Who is Most Likely To Self-Harm

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According to research, the majority are young women, although the percentage of young men seems to be on the increase. Self-harming behaviour is also significant among minority groups discriminated against by society. Someone who has mental health problems is more likely to self-harm. So are those who are dependent on drugs or alcohol, or who are faced with a number of major life problems, such as being homeless, a single parent, in financial difficulty or otherwise living in stressful circumstances. A common factor is often a feeling of helplessness or powerlessness with regard to their emotions.

Self-harm involves all of us on some level. We may all punish, distract or numb ourselves as a way of dealing with difficult feelings or situations.


Young people

Recent research focusing on young people suggests that 10 per cent of 15 to 16 year olds have self-harmed, usually by cutting themselves, and that girls are far more likely to self-harm than boys. The most common reason is 'to find relief from a terrible situation'. Young people are often under great pressure within their families, from school and among their peers. Many young people have said that they have friends who they know to also self-harm.

The research suggests that young people who self-harm are much more likely to have low self-esteem, to be depressed and anxious. They seem to be facing more problems in life, but may be less good at coping with them. They may retreat into themselves, feeling angry, blaming themselves, tending to drink and smoke too much and to use more recreational drugs. They confide in fewer friends, and tend not to talk to their parents or other adults, or to ask for the help they need.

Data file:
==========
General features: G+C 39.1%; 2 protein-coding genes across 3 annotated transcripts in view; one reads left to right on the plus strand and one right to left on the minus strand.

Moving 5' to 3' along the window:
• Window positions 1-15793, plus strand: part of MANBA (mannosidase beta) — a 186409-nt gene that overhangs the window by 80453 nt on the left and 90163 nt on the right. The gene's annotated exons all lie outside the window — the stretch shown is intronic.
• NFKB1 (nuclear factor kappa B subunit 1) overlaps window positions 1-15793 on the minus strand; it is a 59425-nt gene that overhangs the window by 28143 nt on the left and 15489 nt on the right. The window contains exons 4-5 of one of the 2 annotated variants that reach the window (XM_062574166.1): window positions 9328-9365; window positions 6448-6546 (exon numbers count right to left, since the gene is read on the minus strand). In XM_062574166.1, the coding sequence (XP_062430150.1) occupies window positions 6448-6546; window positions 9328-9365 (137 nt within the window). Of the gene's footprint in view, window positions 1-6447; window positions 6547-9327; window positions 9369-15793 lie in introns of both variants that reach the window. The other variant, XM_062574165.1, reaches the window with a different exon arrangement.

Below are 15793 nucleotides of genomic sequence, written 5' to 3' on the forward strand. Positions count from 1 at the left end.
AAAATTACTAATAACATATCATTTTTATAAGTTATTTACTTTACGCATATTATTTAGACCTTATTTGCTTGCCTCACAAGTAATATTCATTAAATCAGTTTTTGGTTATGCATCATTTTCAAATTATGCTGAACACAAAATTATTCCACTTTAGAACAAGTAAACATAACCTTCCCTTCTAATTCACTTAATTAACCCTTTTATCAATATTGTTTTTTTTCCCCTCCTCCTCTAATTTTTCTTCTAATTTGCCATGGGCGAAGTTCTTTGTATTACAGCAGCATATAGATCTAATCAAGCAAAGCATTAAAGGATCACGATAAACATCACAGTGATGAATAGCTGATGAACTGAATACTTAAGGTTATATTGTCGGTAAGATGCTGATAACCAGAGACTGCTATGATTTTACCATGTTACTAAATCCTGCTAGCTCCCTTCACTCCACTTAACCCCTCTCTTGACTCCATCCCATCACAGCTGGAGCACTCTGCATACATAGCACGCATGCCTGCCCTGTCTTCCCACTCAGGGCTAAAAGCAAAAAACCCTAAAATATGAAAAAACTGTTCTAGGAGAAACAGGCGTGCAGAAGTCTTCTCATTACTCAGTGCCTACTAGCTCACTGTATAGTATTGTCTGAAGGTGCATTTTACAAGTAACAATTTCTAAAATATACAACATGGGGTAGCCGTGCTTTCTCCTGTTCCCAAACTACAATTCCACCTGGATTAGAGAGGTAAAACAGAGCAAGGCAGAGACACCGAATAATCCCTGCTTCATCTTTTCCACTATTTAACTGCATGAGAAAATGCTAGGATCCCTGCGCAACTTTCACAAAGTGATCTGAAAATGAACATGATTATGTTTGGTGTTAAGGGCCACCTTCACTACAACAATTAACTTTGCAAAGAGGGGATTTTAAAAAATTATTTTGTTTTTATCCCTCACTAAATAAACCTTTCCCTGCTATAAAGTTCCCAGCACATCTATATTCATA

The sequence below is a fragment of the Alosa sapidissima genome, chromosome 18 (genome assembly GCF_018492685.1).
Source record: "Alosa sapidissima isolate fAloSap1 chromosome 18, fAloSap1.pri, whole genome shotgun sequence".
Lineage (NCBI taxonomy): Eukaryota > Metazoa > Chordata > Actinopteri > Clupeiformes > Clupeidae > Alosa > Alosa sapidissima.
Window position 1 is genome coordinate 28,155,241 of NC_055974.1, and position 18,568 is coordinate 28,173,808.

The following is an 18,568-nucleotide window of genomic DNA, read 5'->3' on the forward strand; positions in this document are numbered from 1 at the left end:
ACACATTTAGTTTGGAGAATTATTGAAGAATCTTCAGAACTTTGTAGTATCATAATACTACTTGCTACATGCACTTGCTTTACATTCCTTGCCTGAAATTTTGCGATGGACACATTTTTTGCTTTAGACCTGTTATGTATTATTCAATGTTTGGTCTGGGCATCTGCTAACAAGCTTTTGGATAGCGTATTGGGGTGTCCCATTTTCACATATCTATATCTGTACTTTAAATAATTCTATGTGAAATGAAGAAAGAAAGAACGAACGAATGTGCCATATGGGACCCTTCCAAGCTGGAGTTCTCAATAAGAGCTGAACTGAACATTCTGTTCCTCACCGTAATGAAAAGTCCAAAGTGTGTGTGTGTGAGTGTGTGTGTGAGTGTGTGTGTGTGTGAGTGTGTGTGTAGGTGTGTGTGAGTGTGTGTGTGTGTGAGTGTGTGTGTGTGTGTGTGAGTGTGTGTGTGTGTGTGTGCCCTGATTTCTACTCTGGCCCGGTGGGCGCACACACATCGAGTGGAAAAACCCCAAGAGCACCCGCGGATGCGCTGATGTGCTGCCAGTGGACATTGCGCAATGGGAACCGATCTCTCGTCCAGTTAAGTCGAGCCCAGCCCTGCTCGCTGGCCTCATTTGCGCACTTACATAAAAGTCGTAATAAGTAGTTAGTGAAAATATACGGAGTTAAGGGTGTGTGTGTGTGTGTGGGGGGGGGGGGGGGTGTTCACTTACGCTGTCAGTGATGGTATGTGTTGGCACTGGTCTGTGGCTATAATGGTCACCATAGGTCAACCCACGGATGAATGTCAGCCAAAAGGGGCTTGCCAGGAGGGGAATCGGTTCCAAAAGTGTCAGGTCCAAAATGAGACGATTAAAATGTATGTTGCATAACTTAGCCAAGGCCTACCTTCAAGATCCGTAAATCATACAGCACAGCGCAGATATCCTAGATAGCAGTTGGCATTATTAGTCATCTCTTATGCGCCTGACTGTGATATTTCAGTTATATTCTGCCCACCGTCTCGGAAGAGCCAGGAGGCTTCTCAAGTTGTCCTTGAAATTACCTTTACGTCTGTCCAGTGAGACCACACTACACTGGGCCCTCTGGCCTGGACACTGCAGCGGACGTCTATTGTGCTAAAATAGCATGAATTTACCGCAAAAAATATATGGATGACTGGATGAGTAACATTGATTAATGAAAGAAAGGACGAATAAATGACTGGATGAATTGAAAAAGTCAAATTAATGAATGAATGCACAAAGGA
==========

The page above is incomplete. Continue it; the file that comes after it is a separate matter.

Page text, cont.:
Women

Women often find themselves in a caring role, putting their own needs last. This can grossly undermine their sense of worth, their opinions and strengths. In due course, a woman may come to feel she is an unimportant, silent witness to the abuses she has to endure. She may lose her sense of identity, power and rights. To survive, she may cut herself off from her real needs; for example, if the focus for this is the size and shape of her body, she may drastically restrict what she eats.


Men

If men conform to the macho stereotype that expressing emotion is a weakness, it can leave them unable to fully experience their feelings, and detached from that side of themselves. They may have less difficulty showing anger than women, but if they are in prison, where pent-up feelings can't be released, men are more likely to turn to self-harm, especially if they have been abused.


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The Have I Got A Problem website is a free online resource to help people better understand any issues or concerns they may have about mental health or addiction. The website includes resources specifically focused to; general Mental Health, Depression, Stress, Anxiety, Insecurities, Self-harm Schizophrenia, Bipolar, Anger Management, Eating Disorders, Coping, general Addiction, Alcohol, Smoking, Gambling, Drugs, Cocaine, Heroin, Marijuana (Cannabis) Ecstasy, PCP, Mephedrone, Ketamine & Crystal Meth.

The site was created to give the public information to help them understand mental health and addiction issues and to assist people in making better informed decisions about their life and personal choices.

www.haveigotaproblem.com was created and is run by 'Advising Communities’, which is a UK registered charity (Charity No. 1061055)

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"I usually injure myself in an effort to get my mind off of terminating my life. In short, injuring myself is the only way I stay alive."

Sarah

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